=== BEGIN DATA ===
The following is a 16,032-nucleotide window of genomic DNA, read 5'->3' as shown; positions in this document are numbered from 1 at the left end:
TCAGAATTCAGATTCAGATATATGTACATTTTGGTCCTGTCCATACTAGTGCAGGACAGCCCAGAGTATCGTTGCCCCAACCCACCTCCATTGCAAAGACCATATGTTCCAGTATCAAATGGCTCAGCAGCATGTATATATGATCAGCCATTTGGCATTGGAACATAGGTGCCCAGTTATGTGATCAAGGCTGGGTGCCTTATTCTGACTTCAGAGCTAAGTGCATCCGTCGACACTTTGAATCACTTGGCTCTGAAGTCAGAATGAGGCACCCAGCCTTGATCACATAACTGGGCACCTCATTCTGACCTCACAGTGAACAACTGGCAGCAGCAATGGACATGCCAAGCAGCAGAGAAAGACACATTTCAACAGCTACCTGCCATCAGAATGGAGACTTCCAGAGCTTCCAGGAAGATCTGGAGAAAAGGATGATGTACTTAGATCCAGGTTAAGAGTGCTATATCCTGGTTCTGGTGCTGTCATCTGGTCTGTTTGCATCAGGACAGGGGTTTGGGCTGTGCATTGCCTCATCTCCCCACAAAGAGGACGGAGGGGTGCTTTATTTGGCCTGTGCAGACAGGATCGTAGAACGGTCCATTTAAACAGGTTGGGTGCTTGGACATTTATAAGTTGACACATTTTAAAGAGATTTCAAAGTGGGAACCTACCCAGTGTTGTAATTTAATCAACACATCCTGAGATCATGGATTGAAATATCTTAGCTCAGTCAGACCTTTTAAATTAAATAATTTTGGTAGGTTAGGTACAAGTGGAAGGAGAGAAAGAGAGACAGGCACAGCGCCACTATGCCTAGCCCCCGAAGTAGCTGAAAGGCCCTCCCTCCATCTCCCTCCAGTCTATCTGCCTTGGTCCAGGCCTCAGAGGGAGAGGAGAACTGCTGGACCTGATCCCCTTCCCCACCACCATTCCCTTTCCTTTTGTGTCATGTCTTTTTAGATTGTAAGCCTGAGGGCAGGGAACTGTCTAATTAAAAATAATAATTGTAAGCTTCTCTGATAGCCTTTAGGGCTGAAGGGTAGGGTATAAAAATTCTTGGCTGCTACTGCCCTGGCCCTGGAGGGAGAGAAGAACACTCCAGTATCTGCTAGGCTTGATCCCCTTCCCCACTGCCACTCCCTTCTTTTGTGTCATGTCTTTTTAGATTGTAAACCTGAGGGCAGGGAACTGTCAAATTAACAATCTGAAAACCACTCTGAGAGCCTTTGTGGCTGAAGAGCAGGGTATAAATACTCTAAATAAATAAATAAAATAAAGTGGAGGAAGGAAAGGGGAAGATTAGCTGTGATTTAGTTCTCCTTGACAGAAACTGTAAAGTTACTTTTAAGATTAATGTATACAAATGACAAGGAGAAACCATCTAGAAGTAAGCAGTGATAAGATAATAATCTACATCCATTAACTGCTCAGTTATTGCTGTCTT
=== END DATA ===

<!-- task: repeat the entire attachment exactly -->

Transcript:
The following is a 16,032-nucleotide window of genomic DNA, read 5'->3' as shown; positions in this document are numbered from 1 at the left end:
TCAGAATTCAGATTCAGATATATGTACATTTTGGTCCTGTCCATACTAGTGCAGGACAGCCCAGAGTATCGTTGCCCCAACCCACCTCCATTGCAAAGACCATATGTTCCAGTATCAAATGGCTCAGCAGCATGTATATATGATCAGCCATTTGGCATTGGAACATAGGTGCCCAGTTATGTGATCAAGGCTGGGTGCCTTATTCTGACTTCAGAGCTAAGTGCATCCGTCGACACTTTGAATCACTTGGCTCTGAAGTCAGAATGAGGCACCCAGCCTTGATCACATAACTGGGCACCTCATTCTGACCTCACAGTGAACAACTGGCAGCAGCAATGGACATGCCAAGCAGCAGAGAAAGACACATTTCAACAGCTACCTGCCATCAGAATGGAGACTTCCAGAGCTTCCAGGAAGATCTGGAGAAAAGGATGATGTACTTAGATCCAGGTTAAGAGTGCTATATCCTGGTTCTGGTGCTGTCATCTGGTCTGTTTGCATCAGGACAGGGGTTTGGGCTGTGCATTGCCTCATCTCCCCACAAAGAGGACGGAGGGGTGCTTTATTTGGCCTGTGCAGACAGGATCGTAGAACGGTCCATTTAAACAGGTTGGGTGCTTGGACATTTATAAGTTGACACATTTTAAAGAGATTTCAAAGTGGGAACCTACCCAGTGTTGTAATTTAATCAACACATCCTGAGATCATGGATTGAAATATCTTAGCTCAGTCAGACCTTTTAAATTAAATAATTTTGGTAGGTTAGGTACAAGTGGAAGGAGAGAAAGAGAGACAGGCACAGCGCCACTATGCCTAGCCCCCGAAGTAGCTGAAAGGCCCTCCCTCCATCTCCCTCCAGTCTATCTGCCTTGGTCCAGGCCTCAGAGGGAGAGGAGAACTGCTGGACCTGATCCCCTTCCCCACCACCATTCCCTTTCCTTTTGTGTCATGTCTTTTTAGATTGTAAGCCTGAGGGCAGGGAACTGTCTAATTAAAAATAATAATTGTAAGCTTCTCTGATAGCCTTTAGGGCTGAAGGGTAGGGTATAAAAATTCTTGGCTGCTACTGCCCTGGCCCTGGAGGGAGAGAAGAACACTCCAGTATCTGCTAGGCTTGATCCCCTTCCCCACTGCCACTCCCTTCTTTTGTGTCATGTCTTTTTAGATTGTAAACCTGAGGGCAGGGAACTGTCAAATTAACAATCTGAAAACCACTCTGAGAGCCTTTGTGGCTGAAGAGCAGGGTATAAATACTCTAAATAAATAAATAAAATAAAGTGGAGGAAGGAAAGGGGAAGATTAGCTGTGATTTAGTTCTCCTTGACAGAAACTGTAAAGTTACTTTTAAGATTAATGTATACAAATGACAAGGAGAAACCATCTAGAAGTAAGCAGTGATAAGATAATAATCTACATCCATTAACTGCTCAGTTATTGCTGTCTT